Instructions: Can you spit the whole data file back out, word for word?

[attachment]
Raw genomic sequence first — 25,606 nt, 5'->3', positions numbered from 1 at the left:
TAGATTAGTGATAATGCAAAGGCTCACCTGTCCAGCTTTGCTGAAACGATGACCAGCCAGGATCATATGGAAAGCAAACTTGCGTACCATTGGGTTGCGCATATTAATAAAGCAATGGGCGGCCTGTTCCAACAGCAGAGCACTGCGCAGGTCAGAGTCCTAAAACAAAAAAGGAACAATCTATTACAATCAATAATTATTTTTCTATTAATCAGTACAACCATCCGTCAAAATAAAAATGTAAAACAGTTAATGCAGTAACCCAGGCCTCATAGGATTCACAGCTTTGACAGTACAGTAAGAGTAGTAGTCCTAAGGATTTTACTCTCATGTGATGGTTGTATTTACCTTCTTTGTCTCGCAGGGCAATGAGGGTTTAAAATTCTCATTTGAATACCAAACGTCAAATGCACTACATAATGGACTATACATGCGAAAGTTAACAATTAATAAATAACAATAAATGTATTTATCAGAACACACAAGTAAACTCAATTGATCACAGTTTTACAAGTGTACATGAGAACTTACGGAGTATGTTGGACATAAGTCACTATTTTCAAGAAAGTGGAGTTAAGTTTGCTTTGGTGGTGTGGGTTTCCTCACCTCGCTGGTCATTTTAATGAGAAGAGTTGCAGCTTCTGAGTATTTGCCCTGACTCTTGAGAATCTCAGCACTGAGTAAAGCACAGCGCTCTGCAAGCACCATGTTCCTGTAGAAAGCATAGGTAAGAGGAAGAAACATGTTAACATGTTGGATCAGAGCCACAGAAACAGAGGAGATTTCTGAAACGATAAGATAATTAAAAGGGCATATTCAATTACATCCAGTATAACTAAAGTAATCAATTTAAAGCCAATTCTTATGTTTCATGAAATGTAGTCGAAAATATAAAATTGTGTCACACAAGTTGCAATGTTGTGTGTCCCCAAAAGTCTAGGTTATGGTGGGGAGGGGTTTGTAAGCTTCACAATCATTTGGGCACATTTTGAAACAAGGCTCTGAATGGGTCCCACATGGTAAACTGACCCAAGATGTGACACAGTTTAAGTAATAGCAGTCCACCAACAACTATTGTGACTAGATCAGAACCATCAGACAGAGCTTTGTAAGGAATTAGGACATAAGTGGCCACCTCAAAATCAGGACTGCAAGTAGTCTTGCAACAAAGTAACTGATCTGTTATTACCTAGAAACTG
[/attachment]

Raw genomic sequence first — 25,606 nt, 5'->3', positions numbered from 1 at the left:
TAGATTAGTGATAATGCAAAGGCTCACCTGTCCAGCTTTGCTGAAACGATGACCAGCCAGGATCATATGGAAAGCAAACTTGCGTACCATTGGGTTGCGCATATTAATAAAGCAATGGGCGGCCTGTTCCAACAGCAGAGCACTGCGCAGGTCAGAGTCCTAAAACAAAAAAGGAACAATCTATTACAATCAATAATTATTTTTCTATTAATCAGTACAACCATCCGTCAAAATAAAAATGTAAAACAGTTAATGCAGTAACCCAGGCCTCATAGGATTCACAGCTTTGACAGTACAGTAAGAGTAGTAGTCCTAAGGATTTTACTCTCATGTGATGGTTGTATTTACCTTCTTTGTCTCGCAGGGCAATGAGGGTTTAAAATTCTCATTTGAATACCAAACGTCAAATGCACTACATAATGGACTATACATGCGAAAGTTAACAATTAATAAATAACAATAAATGTATTTATCAGAACACACAAGTAAACTCAATTGATCACAGTTTTACAAGTGTACATGAGAACTTACGGAGTATGTTGGACATAAGTCACTATTTTCAAGAAAGTGGAGTTAAGTTTGCTTTGGTGGTGTGGGTTTCCTCACCTCGCTGGTCATTTTAATGAGAAGAGTTGCAGCTTCTGAGTATTTGCCCTGACTCTTGAGAATCTCAGCACTGAGTAAAGCACAGCGCTCTGCAAGCACCATGTTCCTGTAGAAAGCATAGGTAAGAGGAAGAAACATGTTAACATGTTGGATCAGAGCCACAGAAACAGAGGAGATTTCTGAAACGATAAGATAATTAAAAGGGCATATTCAATTACATCCAGTATAACTAAAGTAATCAATTTAAAGCCAATTCTTATGTTTCATGAAATGTAGTCGAAAATATAAAATTGTGTCACACAAGTTGCAATGTTGTGTGTCCCCAAAAGTCTAGGTTATGGTGGGGAGGGGTTTGTAAGCTTCACAATCATTTGGGCACATTTTGAAACAAGGCTCTGAATGGGTCCCACATGGTAAACTGACCCAAGATGTGACACAGTTTAAGTAATAGCAGTCCACCAACAACTATTGTGACTAGATCAGAACCATCAGACAGAGCTTTGTAAGGAATTAGGACATAAGTGGCCACCTCAAAATCAGGACTGCAAGTAGTCTTGCAACAAAGTAACTGATCTGTTATTACCTAGAAACTG